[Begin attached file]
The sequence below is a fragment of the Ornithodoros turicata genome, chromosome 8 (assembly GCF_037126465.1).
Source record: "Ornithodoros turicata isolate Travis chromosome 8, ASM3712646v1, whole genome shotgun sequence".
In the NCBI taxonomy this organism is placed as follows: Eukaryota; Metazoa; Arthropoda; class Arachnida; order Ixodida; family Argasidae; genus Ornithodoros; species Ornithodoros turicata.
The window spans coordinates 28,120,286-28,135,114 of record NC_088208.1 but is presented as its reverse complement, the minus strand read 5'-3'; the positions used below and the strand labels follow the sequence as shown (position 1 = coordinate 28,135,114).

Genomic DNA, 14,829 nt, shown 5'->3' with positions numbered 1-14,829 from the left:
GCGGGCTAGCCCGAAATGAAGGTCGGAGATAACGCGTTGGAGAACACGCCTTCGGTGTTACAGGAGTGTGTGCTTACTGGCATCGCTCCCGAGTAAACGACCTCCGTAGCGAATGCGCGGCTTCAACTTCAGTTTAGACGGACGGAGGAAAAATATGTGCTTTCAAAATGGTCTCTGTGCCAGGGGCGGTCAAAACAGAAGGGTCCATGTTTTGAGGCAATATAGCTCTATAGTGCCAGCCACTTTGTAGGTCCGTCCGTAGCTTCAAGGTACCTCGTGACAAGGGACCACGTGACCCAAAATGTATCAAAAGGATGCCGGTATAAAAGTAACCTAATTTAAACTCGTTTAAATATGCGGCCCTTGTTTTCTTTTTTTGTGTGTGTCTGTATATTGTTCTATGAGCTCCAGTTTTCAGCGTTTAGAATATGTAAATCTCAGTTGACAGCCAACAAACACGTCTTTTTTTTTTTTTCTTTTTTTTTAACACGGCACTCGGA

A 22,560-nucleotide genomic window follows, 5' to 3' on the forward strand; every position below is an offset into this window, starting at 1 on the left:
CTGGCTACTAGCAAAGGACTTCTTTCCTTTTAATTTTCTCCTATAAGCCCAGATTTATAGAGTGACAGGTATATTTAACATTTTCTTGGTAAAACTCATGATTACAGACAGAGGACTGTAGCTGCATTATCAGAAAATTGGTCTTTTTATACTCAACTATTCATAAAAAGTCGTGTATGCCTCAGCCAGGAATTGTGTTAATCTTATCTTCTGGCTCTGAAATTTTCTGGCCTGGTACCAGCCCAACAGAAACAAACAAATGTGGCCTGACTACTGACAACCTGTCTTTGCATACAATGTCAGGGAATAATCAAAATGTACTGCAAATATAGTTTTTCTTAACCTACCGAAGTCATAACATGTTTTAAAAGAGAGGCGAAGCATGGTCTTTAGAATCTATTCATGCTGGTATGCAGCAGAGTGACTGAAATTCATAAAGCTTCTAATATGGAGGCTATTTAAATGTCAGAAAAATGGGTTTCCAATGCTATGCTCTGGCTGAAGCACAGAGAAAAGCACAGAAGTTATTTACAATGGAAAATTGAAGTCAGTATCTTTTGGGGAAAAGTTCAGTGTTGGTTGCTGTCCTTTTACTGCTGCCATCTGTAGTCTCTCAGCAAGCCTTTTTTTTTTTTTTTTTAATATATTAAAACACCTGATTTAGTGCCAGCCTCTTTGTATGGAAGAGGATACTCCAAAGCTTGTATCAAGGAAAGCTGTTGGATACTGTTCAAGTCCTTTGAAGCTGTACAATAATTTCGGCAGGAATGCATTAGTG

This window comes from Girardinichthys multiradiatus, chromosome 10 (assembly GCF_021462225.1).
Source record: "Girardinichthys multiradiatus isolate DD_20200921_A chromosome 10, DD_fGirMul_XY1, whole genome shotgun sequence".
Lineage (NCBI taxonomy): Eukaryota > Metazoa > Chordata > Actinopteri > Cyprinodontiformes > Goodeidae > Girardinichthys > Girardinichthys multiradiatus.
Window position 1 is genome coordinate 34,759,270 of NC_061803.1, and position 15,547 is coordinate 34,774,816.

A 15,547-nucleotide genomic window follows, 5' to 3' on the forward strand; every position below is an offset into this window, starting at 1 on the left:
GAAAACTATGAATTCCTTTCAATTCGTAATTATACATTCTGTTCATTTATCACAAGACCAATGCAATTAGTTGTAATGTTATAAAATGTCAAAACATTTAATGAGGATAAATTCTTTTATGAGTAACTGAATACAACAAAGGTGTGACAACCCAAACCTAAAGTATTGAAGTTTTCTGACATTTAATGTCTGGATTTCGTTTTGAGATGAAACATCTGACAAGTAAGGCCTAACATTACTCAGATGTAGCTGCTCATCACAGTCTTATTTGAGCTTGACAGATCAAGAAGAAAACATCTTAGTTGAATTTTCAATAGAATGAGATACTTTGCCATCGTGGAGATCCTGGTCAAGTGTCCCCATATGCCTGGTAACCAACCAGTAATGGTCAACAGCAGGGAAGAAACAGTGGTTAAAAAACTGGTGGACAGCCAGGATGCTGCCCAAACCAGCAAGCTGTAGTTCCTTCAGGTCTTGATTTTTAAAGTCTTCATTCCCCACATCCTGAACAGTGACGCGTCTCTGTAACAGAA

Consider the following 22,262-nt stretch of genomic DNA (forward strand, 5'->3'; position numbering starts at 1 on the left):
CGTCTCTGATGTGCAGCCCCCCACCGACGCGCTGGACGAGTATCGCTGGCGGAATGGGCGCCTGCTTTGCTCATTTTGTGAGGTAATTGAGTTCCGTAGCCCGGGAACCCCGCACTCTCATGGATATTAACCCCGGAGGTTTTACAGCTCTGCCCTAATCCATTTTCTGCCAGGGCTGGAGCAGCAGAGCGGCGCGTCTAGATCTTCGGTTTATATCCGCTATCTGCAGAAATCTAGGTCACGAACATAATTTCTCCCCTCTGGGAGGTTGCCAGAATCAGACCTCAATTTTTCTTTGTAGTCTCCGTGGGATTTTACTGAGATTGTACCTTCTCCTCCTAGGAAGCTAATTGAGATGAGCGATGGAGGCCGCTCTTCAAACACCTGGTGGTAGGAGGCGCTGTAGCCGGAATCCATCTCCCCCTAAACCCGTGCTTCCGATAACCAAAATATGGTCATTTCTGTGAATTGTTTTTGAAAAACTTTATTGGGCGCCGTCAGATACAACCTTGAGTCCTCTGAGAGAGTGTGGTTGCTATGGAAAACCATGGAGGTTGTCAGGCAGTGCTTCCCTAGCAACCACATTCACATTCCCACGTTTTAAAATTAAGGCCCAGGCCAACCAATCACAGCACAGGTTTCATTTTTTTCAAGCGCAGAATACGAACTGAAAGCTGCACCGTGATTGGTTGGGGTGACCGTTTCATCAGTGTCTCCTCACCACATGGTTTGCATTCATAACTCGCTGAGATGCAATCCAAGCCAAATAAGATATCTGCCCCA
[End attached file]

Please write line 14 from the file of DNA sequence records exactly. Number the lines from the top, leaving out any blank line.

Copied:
GAAAACTATGAATTCCTTTCAATTCGTAATTATACATTCTGTTCATTTATCACAAGACCAATGCAATTAGTTGTAATGTTATAAAATGTCAAAACATTTAATGAGGATAAATTCTTTTATGAGTAACTGAATACAACAAAGGTGTGACAACCCAAACCTAAAGTATTGAAGTTTTCTGACATTTAATGTCTGGATTTCGTTTTGAGATGAAACATCTGACAAGTAAGGCCTAACATTACTCAGATGTAGCTGCTCATCACAGTCTTATTTGAGCTTGACAGATCAAGAAGAAAACATCTTAGTTGAATTTTCAATAGAATGAGATACTTTGCCATCGTGGAGATCCTGGTCAAGTGTCCCCATATGCCTGGTAACCAACCAGTAATGGTCAACAGCAGGGAAGAAACAGTGGTTAAAAAACTGGTGGACAGCCAGGATGCTGCCCAAACCAGCAAGCTGTAGTTCCTTCAGGTCTTGATTTTTAAAGTCTTCATTCCCCACATCCTGAACAGTGACGCGTCTCTGTAACAGAA